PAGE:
I’m a male, 22.
My parents had affairs with the married neighbours and exchanged spouses. I lived with my mother, my siblings and our new stepfather. He videotaped my sister in a sexual way and sexually assaulted her. We found the tape, gave it to my mother, and she brushed it off.
My mother and stepfather get drunk daily and then fight. They separated awhile; she used the sex tape to blackmail him into giving her the money to have her own townhouse, then decided she couldn’t live without him.
I said that if she didn’t get help for her alcoholism, and if she allowed him to stay with her, I was done with her. (He doesn’t work but stays home and drinks while she earns a very good salary as a somewhat functioning drunk.)
He moved back three years ago; I haven’t spoken to her since.
My siblings and I are all on our own. I have a good job, don’t drink or smoke. I was fed up with my mother calling me and crying about her terrible life, or criticizing me for not being in contact more.
Now my stepmother’s pressuring me to let my mother back into my life, so she and I aren’t speaking because I’ve held firm that my mother get professional help.
Am I asking too much? She flat out refuses to change.
- At A Loss
Your own inner strength and desire for a better life has made you successful; but you can’t control your mother’s behaviour. She’s maintained this pattern for years.
Is she likely to change because you reject her? Staying distant is about YOU, not about her.
If limiting your exposure is what you need for a healthy life, say so. Tell your stepmother that you have a right to protect yourself from being dragged down by the turmoil.
HOWEVER, your wish that she gets help shows a level of caring you can’t deny indefinitely. In time, you’ll need to deal with this.
Start by trying to understand her addiction: Alanon meetings provide support and help you learn from others dealing with alcoholic relatives (see www.alanon.alateen.org to find a local group).
My new husband fights with me when I try to convince him to get rid of his “maxed-out” credit card though he has school debt. I also have huge school debt.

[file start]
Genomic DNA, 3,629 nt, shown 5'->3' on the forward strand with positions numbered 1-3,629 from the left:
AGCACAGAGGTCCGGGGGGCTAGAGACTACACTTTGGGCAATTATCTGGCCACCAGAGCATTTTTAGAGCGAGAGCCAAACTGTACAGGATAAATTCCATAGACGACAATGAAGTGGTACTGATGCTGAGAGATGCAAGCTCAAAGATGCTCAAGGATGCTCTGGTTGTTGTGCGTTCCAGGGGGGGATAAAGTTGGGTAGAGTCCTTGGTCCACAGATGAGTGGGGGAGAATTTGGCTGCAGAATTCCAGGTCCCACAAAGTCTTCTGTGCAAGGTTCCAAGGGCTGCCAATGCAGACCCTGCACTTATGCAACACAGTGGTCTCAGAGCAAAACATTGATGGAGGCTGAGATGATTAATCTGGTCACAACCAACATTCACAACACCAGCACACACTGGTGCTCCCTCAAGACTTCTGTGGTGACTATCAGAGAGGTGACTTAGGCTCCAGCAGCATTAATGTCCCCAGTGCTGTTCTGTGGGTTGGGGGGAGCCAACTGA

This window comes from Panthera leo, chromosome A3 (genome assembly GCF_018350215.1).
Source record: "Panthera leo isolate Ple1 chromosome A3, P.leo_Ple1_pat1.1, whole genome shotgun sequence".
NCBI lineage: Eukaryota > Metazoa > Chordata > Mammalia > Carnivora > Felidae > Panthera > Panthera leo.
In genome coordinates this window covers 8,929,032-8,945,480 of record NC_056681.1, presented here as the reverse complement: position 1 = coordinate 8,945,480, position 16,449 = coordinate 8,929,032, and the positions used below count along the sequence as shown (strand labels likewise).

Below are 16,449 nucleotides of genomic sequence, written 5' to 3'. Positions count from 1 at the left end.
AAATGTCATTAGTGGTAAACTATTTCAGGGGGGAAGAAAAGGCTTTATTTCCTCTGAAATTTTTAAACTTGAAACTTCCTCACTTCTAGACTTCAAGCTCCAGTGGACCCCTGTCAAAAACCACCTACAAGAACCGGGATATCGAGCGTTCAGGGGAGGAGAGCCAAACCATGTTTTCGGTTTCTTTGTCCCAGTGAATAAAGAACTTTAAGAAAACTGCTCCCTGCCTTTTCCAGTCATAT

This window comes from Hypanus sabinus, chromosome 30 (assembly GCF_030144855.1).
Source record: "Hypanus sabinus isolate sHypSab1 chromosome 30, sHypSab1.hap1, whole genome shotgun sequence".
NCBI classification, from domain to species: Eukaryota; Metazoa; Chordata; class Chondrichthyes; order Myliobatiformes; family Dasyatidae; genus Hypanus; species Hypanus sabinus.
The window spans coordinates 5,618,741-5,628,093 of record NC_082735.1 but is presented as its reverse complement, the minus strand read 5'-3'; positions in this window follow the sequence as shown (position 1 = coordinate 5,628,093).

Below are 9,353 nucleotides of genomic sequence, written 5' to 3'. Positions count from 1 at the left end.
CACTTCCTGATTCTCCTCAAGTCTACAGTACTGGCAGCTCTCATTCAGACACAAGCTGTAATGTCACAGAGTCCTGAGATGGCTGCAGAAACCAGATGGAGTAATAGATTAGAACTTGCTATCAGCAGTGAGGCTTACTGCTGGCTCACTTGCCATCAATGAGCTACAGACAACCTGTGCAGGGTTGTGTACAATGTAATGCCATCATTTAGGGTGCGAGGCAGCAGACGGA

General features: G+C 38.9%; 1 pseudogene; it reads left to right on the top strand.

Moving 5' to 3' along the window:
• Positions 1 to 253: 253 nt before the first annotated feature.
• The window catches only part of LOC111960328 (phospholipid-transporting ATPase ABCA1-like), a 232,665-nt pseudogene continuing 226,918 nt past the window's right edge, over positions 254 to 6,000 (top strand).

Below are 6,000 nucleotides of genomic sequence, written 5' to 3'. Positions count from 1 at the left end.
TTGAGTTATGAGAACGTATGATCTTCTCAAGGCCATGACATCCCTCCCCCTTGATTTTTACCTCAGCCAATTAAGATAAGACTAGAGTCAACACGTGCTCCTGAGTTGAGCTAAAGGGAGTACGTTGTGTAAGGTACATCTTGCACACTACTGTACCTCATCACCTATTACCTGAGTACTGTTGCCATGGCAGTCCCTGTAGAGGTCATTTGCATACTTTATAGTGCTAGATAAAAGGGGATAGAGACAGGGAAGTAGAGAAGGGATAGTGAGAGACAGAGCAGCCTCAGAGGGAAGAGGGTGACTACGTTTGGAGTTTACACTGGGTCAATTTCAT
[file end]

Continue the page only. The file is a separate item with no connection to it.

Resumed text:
He refuses to save with me or let me handle the finances. He doesn’t like that I have access to borrowing money, while he doesn’t.
How will we ever save for a house if everything is separate?
He’s also living like a teenager - going out on week nights and pulling all night’ers on weekends.
He has no desire to have kids.
- Worried New Bride
It seems you two went to the wedding without ever having discussed what happens next.
It’s hard to put the relationship on “rewind,” but that’s part of what’s needed here. And you can’t do it alone. Otherwise, if you continue issuing orders and acting the Strong One (a.k.a. “Mother”), he’s going to continue to retreat into the Rebellious Teenager.
You need to respect each other as equals and recognize that you need marriage counselling together, in order to re-start your life as partners. It’s not just about saving for a house. It’s about having the same goal for the marriage to work.
One example: Stop exploiting your “access to borrowing” and lording it over him, and he might stop squandering his money.
Our son’s wife has alienated us by contravening our family routines.
Our other children and grandchildren have always celebrated Christmas with us (we invite the in-laws’ parents), plus Sunday dinners, etc. We insist on these gatherings for family cohesion, and we pay for everything – even holiday trips - to encourage it. But she wants “private time” with our son, holidays on their own, or rejects our invitations to her parents, so she can visit them separately. It’s splitting our family apart.
How can we get her to see that she’s ruining it for everyone?
- Hurt Parents
Take a closer look, folks – everyone else is compliant partly because of the freebies, and fear of your too-easy disapproval.
This daughter-in-law is the only one showing some independence, and also being loyal to her parents. Get to know her better… and be proud of having one free thinker among the brood.
Tip of the day:
Rising above the chaos caused by alcoholic parents takes determination, inner strength, and finding supports.